Sing unto the LORD, bless his name; shew forth his salvation from day to day.
Declare his glory among the heathen, his wonders among all people.
For the LORD is great, and greatly to be praised: he is to be feared above all gods.Confirmation of the call from the glory of Jahve that is now become manifest. The clause Psalm 96:4, as also Psalm 145:3, is taken out of Psalm 48:2. כל־אלהים is the plural of כּל־אלוהּ, every god, 2 Chronicles 32:15; the article may stand here or be omitted (Psalm 95:3, cf. Psalm 113:4). All the elohim, i.e., gods, of the peoples are אלילים (from the negative אל), nothings and good-for-nothings, unreal and useless. The lxx renders δαιμόνια, as though the expression were שׁדים (cf. 1 Corinthians 10:20), more correctly εἴδωλα in Revelation 9:20. What Psalm 96:5 says is wrought out in Isaiah 40, Isaiah 44, and elsewhere; אלילים is a name of idols that occurs nowhere more frequently than in Isaiah. The sanctuary (Psalm 96:6) is here the earthly sanctuary. From Jerusalem, over which the light arises first of all (Isaiah 60), Jahve's superterrestrial doxa now reveals itself in the world. הוד־והדר is the usual pair of words for royal glory. The chronicler reads Psalm 96:6 עז וחדוה בּמקמו, might and joy are in His place (הדוה( ecalp siH ni era yoj d a late word, like אחוה, brotherhood, brotherly affection, from an old root, Exodus 18:9). With the place of God one might associate the thought of the celestial place of God transcending space; the chronicler may, however, have altered במקדשׁו into במקמו because when the Ark was brought in, the Temple (בית המקדשׁ) was not yet built.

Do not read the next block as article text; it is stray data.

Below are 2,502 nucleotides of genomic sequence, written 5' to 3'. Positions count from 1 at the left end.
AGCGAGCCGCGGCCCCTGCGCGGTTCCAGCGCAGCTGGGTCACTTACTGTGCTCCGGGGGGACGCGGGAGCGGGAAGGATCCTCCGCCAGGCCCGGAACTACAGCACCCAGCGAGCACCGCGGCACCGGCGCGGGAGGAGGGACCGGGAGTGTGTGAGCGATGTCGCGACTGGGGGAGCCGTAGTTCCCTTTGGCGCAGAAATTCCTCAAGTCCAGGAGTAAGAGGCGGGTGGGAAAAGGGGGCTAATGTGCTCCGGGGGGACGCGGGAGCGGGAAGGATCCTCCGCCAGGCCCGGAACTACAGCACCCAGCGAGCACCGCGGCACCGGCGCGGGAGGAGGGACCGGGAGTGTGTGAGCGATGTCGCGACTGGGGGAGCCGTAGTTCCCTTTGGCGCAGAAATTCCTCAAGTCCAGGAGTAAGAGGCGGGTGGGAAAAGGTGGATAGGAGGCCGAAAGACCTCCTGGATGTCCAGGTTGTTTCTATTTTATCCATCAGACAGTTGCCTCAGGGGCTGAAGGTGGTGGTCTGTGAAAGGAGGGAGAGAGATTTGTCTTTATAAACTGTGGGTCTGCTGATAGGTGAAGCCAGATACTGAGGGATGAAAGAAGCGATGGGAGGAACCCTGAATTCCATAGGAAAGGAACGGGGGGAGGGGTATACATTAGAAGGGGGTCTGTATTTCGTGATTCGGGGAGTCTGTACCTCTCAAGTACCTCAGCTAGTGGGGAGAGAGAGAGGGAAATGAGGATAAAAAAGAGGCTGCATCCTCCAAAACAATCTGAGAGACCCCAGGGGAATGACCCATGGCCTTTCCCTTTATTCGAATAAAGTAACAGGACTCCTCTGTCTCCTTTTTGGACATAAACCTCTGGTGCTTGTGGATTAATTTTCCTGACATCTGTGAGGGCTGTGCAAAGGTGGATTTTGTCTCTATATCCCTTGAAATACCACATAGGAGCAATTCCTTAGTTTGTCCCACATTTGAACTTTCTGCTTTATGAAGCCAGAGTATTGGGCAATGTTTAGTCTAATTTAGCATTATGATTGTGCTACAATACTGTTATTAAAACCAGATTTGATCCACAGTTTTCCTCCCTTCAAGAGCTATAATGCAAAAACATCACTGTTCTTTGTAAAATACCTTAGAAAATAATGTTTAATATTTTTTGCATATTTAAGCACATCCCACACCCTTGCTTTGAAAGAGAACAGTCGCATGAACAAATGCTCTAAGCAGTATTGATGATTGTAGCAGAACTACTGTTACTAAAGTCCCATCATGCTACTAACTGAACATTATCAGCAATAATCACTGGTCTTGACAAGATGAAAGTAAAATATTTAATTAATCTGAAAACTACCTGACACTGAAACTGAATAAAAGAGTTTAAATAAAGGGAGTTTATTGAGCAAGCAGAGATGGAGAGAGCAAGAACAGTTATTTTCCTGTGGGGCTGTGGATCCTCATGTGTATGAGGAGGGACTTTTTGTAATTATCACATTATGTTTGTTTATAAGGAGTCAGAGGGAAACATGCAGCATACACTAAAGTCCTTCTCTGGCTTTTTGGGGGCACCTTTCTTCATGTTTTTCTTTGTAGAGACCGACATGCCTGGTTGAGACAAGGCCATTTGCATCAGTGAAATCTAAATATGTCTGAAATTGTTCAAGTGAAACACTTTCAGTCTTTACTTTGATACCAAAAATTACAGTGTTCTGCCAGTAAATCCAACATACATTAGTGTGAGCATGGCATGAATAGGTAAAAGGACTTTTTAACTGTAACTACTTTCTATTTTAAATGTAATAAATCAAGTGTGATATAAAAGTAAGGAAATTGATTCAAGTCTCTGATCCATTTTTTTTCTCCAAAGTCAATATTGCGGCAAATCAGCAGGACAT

For all the gods of the nations are idols: but the LORD made the heavens.
Honour and majesty are before him: strength and beauty are in his sanctuary.